Case Study Houses By Bay Area Architects
Thorne met neither Entenza nor Travers. His involvement with the Case Study House program occurred through his direct relationship with Bethlehem Steel Pacific, the West Coast branch of the then giant in the steel industry. Together with Pierre Koenig and Craig Ellwood, Thorne became the primary supporters of a residential architecture based on the steel frame.
This is the only built example of the Case Study House program in Northern California. It started as a speculative house to be built next to a site owned by the same developer. One residence was to be built in steel, the other in conventional wood framing. The pros and cons of each technology would then be verified side by side. Thorne was given a hypothetical program of a house for a family of four to be designed on a hillside lot. His primary concern was how to minimize the disturbance of the site showcasing the inherent strength of steel. It was the wedged space between the underside of the structure and the site contours that preoccupied him the most: how to handle that space architecturally.
He set the main level of the house at a lower elevation from the garage descending to the living quarters. The structural solution was equally architectural. Nine frames set on a 10-foot module were sequenced linearly. Four additional frames tilted hovered over the lower ones to cover the carport and create the additional height in the living-dining area. Infill partitions modulate the light and functions inside. Landscape architect Garret Eckbo conceived a design for the outdoor areas that remained unbuilt. The house is at its third owner.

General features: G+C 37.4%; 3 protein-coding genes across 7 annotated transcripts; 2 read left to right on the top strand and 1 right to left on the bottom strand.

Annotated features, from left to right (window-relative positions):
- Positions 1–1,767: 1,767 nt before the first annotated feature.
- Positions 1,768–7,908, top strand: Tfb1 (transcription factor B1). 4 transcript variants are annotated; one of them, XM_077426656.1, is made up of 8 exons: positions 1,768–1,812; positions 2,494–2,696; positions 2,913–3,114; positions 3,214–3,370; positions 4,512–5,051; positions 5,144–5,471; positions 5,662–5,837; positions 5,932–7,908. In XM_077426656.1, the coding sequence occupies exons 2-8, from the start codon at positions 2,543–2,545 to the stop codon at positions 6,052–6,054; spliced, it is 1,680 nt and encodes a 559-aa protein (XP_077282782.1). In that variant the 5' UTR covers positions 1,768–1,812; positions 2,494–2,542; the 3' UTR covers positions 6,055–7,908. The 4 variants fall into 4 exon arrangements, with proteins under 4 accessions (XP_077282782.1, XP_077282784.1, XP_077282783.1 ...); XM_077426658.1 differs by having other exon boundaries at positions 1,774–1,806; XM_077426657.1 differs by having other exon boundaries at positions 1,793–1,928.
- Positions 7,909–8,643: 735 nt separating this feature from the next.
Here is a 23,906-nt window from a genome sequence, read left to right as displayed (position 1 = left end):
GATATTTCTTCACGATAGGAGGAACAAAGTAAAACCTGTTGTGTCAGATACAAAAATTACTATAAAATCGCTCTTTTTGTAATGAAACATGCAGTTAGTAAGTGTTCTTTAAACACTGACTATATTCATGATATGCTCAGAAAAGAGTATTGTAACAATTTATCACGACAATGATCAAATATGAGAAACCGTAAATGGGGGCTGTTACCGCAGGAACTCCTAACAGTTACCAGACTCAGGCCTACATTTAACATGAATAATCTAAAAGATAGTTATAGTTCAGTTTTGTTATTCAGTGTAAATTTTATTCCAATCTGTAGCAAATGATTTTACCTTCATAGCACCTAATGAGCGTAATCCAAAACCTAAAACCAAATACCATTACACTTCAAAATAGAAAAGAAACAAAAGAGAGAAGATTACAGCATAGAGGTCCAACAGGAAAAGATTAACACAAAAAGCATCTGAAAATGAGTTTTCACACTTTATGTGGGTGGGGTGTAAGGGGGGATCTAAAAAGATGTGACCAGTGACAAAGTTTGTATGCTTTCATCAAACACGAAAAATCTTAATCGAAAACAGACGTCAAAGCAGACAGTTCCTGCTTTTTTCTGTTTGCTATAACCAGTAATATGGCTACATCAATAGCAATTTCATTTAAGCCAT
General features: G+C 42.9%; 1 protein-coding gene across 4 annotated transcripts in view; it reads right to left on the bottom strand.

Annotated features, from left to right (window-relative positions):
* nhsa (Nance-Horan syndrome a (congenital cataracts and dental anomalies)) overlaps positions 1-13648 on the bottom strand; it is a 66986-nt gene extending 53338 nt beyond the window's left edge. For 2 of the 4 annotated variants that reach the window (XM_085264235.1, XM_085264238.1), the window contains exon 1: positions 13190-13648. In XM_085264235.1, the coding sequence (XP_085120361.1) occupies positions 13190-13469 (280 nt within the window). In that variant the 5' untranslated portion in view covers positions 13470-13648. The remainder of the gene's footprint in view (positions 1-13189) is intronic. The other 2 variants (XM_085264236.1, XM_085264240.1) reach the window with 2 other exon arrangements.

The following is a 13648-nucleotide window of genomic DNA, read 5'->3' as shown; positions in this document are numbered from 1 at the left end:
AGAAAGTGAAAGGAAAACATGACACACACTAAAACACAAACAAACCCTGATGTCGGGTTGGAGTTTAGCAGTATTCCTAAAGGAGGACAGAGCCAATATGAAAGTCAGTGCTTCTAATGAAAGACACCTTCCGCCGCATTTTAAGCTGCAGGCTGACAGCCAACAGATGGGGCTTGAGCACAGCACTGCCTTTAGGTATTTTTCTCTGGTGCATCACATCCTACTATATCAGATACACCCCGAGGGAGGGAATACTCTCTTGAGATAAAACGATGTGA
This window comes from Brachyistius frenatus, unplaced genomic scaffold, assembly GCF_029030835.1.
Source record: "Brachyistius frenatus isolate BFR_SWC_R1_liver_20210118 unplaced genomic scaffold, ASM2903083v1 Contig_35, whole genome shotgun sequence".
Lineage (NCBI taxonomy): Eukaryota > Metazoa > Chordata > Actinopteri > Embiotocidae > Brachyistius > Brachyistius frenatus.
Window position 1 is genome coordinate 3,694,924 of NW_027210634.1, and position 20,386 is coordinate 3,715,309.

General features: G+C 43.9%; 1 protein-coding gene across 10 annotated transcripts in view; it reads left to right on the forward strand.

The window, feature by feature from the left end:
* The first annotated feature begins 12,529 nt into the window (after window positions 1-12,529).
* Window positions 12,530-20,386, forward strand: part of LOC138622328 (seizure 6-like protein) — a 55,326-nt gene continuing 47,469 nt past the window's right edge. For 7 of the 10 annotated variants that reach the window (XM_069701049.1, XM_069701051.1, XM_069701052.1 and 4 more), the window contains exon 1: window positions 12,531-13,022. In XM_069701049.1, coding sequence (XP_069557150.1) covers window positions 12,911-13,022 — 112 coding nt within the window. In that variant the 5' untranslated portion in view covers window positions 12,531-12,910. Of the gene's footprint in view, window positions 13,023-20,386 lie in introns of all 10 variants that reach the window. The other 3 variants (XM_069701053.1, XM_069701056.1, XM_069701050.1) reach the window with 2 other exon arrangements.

Beverley D. Thorne (1924 – 2017)
Born in Alameda, California, he underwent air training as a pilot at the Army Air Forces Command toward the end of World War II. His appreciation of three-dimensional space was rooted in that experience. Thorne graduated from UC Berkeley in 1950. While Erich Mendelsohn was one of his teachers, it was historian Harold Stump who exerted significant influence on his thinking about the importance of structure in architecture.
Thorne embraced the steel frame as the veritable, economic, and durable response to the post-war house. He stayed committed to this idea all his life. Among his most noteworthy achievements are Brubeck West (1949-54) in Oakland and Brubeck East in Winton, CT (1960) for jazz legend Dave Brubeck. He designed over a 100 steel frame homes primarily in California.